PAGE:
[R] Stuck with FFT
stephen sefick
ssefick at gmail.com
Tue Oct 28 15:40:12 CET 2008
#look at dput this is an easy way to share
#data or another great way is to make a
#fake data series
x <- (c(105L, 115L, 140L, 180L, 230L, 300L, 360L, 418L, 450L, 480L,
495L, 500L, 495L, 480L, 450L, 410L, 360L, 300L, 230L, 180L, 140L,
115L, 105L, 100L, 105L, 115L, 140L, 180L, 230L, 300L, 360L, 410L,
450L, 480L, 495L, 500L, 495L, 480L, 450L, 410L, 360L, 300L, 230L,
180L, 140L, 115L, 105L, 100L))
#time series with a frequency with 24 hours making one day
y<-ts(x, frequency=24, start=0)
plot(y)
#frequency domain plot of fft (spectrogram)
specturm(y)
On Tue, Oct 28, 2008 at 6:04 AM, Rthoughts
<seb.brockel at northampton.ac.uk> wrote:
>
> EDIT: to assist you to assist me in turn, for which I am grateful, more
> detail than the below needs to be provided.
>
> I open tables and view them using Rcmdr so they become active datasets. I am
> assuming that x101, x100, etc, are column headings because when the dataset
> is edited they can be changed in numerical or non-numerical values. Lets
> assume I change those column headings to VB! and V2, and I would like the
> output to appear in V3. V2 contains the values to be fft'd. These are
> practise values of 24h length sinusoids thus if a sinusoid is viewed as a
> frequency value and the time-series are hourly values where periodicity, not
> amplitude, counts, this is a 24hr frequency time-series fo hourly values.
>
> Here's an example table (to keep it simple, there are 2 columns, V1 for the
> 24h frequency values, and V2 for fft output, I don not understand the fft
> function enough yet if V1 should contain date/ time values and if V2 should
> contain the array, and V3 the output values);
>
> The table name, I assume, since it appears in the window border and taskbar,
> is 'Dataset'.
>
> V1 V2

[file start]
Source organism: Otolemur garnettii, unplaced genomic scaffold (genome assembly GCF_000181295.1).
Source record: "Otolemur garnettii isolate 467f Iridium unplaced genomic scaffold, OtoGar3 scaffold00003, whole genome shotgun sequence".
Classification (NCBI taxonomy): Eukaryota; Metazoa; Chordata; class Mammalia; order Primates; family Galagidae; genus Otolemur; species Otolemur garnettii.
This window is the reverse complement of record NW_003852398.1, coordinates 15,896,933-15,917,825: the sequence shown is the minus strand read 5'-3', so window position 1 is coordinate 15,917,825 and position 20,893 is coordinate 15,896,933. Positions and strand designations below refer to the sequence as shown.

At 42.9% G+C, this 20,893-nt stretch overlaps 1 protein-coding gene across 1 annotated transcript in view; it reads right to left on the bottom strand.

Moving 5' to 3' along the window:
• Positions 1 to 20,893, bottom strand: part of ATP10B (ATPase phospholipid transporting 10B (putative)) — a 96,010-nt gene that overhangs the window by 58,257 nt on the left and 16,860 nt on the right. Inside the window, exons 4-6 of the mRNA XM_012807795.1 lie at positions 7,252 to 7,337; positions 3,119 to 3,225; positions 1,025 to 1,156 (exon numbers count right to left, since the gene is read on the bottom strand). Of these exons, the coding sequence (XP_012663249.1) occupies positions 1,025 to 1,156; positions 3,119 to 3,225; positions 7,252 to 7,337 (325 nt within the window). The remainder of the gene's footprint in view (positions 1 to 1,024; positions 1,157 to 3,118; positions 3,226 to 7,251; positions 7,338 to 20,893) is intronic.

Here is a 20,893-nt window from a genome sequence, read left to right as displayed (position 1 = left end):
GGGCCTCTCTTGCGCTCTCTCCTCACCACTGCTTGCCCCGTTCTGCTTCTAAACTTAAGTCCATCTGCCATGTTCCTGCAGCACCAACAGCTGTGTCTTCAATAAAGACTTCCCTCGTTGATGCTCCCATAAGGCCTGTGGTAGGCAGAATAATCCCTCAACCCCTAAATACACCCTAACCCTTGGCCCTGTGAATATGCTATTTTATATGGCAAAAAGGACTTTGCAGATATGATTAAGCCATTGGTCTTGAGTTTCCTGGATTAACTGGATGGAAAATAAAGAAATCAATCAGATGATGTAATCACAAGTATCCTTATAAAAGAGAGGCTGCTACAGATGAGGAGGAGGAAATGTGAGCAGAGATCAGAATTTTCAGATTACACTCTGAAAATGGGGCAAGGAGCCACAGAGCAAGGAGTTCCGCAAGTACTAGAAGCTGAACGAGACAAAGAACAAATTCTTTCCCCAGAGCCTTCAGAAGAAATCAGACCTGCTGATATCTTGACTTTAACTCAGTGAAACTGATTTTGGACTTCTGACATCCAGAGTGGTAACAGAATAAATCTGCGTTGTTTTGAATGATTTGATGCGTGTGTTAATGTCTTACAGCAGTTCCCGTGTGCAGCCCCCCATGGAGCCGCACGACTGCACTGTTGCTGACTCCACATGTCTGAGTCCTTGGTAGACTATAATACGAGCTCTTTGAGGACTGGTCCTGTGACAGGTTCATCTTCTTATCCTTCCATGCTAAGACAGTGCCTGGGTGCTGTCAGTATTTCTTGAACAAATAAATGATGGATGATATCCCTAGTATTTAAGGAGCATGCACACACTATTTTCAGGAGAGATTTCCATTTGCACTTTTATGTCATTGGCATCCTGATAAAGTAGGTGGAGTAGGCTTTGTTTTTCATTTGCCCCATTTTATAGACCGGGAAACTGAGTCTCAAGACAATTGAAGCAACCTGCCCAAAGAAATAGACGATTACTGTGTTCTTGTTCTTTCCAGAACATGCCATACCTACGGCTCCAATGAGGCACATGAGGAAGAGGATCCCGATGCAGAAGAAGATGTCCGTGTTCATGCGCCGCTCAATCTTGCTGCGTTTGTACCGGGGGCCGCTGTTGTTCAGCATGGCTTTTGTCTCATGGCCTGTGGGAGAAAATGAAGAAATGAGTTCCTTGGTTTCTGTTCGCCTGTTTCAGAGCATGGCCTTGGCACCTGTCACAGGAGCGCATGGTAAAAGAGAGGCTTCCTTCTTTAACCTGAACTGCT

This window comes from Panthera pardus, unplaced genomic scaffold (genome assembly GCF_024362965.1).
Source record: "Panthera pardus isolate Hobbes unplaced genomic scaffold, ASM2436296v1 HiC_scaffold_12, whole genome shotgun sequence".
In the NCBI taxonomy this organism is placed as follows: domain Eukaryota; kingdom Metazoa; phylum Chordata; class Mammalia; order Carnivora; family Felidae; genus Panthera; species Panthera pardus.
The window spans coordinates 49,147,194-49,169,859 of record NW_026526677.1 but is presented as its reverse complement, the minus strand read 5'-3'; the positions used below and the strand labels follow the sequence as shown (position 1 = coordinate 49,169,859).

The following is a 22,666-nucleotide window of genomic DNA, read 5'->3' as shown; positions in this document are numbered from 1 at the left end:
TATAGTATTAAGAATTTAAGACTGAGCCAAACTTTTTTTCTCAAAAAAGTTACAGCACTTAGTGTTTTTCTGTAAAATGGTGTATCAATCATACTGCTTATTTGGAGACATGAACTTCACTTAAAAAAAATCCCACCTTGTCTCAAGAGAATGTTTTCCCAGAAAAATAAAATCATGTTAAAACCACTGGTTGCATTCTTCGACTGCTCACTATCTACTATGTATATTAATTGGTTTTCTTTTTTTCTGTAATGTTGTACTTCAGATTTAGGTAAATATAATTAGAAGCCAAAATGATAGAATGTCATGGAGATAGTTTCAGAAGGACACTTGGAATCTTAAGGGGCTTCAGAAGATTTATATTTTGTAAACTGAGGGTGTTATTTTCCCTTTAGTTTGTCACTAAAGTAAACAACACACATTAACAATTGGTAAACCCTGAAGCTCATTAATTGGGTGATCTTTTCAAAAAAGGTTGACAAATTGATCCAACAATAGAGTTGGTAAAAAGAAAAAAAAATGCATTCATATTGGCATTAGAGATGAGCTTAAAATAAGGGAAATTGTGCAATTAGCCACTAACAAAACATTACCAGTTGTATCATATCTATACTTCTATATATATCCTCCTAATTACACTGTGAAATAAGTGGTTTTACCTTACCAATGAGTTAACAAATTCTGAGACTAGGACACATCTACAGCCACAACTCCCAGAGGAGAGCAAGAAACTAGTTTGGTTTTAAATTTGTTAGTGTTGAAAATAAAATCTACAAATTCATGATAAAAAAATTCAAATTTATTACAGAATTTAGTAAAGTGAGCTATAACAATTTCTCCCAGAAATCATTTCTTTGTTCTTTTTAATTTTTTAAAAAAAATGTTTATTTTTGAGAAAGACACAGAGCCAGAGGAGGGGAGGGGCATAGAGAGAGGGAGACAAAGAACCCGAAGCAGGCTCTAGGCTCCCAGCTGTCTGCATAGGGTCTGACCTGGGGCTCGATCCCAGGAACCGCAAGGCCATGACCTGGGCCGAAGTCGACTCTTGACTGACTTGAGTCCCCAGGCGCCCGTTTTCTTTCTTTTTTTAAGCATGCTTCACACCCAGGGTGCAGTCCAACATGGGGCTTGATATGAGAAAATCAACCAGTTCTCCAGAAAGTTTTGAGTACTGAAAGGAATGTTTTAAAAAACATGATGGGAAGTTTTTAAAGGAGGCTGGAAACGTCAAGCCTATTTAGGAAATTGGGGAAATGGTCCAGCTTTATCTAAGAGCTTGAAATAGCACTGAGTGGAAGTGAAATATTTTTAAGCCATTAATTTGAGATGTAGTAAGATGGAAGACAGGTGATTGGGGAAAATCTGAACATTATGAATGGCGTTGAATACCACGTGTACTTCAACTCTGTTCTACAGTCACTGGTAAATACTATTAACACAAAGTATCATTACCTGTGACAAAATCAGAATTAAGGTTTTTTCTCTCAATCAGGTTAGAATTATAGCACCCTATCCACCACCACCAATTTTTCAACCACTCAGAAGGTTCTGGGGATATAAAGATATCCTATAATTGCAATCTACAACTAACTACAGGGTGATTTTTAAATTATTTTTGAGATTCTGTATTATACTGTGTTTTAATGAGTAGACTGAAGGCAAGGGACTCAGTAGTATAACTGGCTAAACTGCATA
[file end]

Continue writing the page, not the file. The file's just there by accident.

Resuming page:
> 1 105
> 2 115
> 3 140
> 4 180
> 5 230
> 6 300
> 7 360
> 8 418
> 9 450
> 10 480
> 11 495
> 12 500
> 13 495
> 14 480
> 15 450
> 16 410
> 17 360
> 18 300
> 19 230
> 20 180
> 21 140
> 22 115
> 23 105
> 24 100
> 25 105
> 26 115
> 27 140
> 28 180
> 29 230
> 30 300
> 31 360
> 32 410
> 33 450
> 34 480
> 35 495
> 36 500
> 37 495
> 38 480
> 39 450
> 40 410
> 41 360
> 42 300
> 43 230
> 44 180
> 45 140
> 46 115
> 47 105
> 48 100
>
> This is open as a table by view command. How do I go about fft'ing this?
>
> If I can do this I can then in turn try to analyse my real radon data which
> are hourly time-series (thus is a disctrete and periodic array). I have to
> analyse it for periodicities that can be attributed to 24hr and 24.8hr tidal
> cycles to confirm the substance of the first aim of my research.
>
> Secondly, how can I view the output as a graph? I am expecting a frequency
> domain from the time domain, thus a frequency of a certain amplitude should
> be produced.
>
> Thank you very much. I hope this clears the matter up a bit. If not, I am
> happy to provide more details.
>
>
>
>
>
> Rthoughts wrote:
>>
>> Dear all,
>>
>> Before I can get into serious Fourier analysis of Radon time-series I am
>> practising with 24hour and 24.8hour sinusoids to assist with my
>> interpretation of signals ittributed to tidal input to Radon time series.
>>
>> I am stuck. I have tried researching this to no avail. I am awating a book
>> that should describe fourier transforms in detail and another one that
>> should discuss the R application.
>>
>> I know what the command line is but I can't get it to refer to the array.
>>
>> What is 'z'? If I have a table open entitled '24hsinusoids' with date/
>> time column by the hour from January 01 2008 00:00 to January 02 2011
>> 00:00 (X01.06.2008) (time column listed as X00:00) with corresponding
>> sinudoidal signal value column (X100) to give a complete curve for 24hours
>> spread as curves over the whole time-span, how can I fft from this table?
>>
>> fft(z, inverse = FALSE) gives me as; object 'z' not found.
>>
>> Please help and explain how R recognises the table and does fft's from it.
>> The time-series is discrete and periodic (or should be, as I need to
>> analyse my Radon time-series fro exactly this and I am very stuck now).
>>
>> Thank you with all my heart if you can help.
>>
>
> --
> View this message in context: http://www.nabble.com/Stuck-with-FFT-tp20192942p20204314.html
> Sent from the R help mailing list archive at Nabble.com.
>
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>
--
Stephen Sefick
Research Scientist
Southeastern Natural Sciences Academy
Let's not spend our time and resources thinking about things that are
so little or so large that all they really do for us is puff us up and
make us feel like gods. We are mammals, and have not exhausted the
annoying little problems of being mammals.
-K. Mullis
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